A giant sculpture of a giant, The Awakening, had been moved from its original site along the Potomac in D.C. to a human-made beach at National Harbor, where its various parts are explored by young and old alike.

Natharbor2

Four times around on the giant Ferris wheel gave plenty of opportunity to watch planes heading toward the nearby airport, gaze down at the marina and shops, speculate that it’d be a great place for an action movie scene, and wonder if you could survive a jump into the harbor from this height.

Natharbor-wheel

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Some day I hope to be able to take a selfie with Patrick in which we don’t look dopey, but for now, what you see is what we get.

The Sunshine Coast sweater got a bit bigger on the two flights, but you can’t really tell from this picture. Interspersed among the inches of stockinette stitch there are some lovely, subtle details. You’ll have to trust me on that for now.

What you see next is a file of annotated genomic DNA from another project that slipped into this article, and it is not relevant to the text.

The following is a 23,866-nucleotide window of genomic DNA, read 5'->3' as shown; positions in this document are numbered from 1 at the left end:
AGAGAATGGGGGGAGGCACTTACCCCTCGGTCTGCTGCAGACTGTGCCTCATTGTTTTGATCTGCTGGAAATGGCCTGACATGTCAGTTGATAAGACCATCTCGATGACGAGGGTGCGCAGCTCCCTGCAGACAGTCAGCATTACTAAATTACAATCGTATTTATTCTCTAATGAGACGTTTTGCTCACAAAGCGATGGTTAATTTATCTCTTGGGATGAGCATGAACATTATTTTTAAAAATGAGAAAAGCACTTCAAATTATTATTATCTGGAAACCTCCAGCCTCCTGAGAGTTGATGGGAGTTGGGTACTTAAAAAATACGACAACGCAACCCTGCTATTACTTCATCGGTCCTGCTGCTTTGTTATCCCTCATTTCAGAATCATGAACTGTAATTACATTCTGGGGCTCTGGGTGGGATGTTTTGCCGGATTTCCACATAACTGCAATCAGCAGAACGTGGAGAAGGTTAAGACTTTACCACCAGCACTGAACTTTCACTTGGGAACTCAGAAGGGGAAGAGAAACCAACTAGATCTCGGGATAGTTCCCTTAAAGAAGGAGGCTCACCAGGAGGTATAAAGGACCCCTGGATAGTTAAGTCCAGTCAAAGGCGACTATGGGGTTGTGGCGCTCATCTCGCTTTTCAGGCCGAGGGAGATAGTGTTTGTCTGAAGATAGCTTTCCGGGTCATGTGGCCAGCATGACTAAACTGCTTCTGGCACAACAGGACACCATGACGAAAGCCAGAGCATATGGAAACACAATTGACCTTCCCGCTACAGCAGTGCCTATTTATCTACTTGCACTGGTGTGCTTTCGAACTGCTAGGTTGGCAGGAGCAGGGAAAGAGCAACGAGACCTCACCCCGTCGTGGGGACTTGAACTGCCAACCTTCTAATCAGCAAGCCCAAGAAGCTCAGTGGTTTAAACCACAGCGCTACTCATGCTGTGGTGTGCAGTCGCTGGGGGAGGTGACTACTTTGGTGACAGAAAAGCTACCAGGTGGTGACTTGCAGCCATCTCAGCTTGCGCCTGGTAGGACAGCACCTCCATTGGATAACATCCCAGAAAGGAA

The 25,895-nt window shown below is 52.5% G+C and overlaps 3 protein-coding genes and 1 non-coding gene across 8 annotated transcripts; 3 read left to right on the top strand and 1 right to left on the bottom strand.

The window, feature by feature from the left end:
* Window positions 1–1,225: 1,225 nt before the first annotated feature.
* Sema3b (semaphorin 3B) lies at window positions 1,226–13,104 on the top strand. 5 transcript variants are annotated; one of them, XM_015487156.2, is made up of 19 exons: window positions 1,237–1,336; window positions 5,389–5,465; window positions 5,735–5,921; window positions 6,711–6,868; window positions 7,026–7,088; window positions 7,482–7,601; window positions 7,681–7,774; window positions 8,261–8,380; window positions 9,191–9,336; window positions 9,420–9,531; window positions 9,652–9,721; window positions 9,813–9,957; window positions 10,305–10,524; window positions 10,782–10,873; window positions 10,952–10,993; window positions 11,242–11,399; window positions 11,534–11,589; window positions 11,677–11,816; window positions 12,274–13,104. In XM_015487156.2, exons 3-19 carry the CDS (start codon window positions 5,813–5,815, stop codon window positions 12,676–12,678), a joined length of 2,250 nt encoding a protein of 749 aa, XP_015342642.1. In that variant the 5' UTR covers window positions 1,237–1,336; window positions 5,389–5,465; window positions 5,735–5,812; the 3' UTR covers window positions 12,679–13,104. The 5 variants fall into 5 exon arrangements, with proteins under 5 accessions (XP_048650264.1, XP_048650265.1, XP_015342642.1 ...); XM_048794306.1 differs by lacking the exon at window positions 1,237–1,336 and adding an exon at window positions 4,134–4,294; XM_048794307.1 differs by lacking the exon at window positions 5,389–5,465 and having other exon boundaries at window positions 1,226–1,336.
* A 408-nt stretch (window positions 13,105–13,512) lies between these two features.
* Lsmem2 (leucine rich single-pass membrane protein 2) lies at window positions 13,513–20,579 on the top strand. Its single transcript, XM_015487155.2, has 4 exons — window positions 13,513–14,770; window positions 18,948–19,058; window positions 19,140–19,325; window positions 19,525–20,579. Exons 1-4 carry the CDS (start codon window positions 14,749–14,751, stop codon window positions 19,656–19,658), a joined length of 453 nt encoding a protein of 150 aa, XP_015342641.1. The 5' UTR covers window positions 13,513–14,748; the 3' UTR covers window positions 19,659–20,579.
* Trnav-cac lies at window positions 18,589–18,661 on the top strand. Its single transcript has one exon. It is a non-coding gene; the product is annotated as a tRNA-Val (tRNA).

Sunshine-coast-plane

Another highlight of the weekend was my visit to Fibre Space, a wonderful LYS that’s only a few blocks from Chris and Karen’s house. Stay tuned for that post later this week.

Traditions and travels

April 2, 2018

The house is quiet again as Kevin and Michael left this morning via plane and car after being home for the past few days.

As is my tradition, I baked the lamb cake, using the metal mold bought by my Mom more than 60 years ago in Boston’s North End.

I tweaked the recipe a bit – adding the zest of one lemon to the batter, which is similar to pound cake so the cake can “stand up.”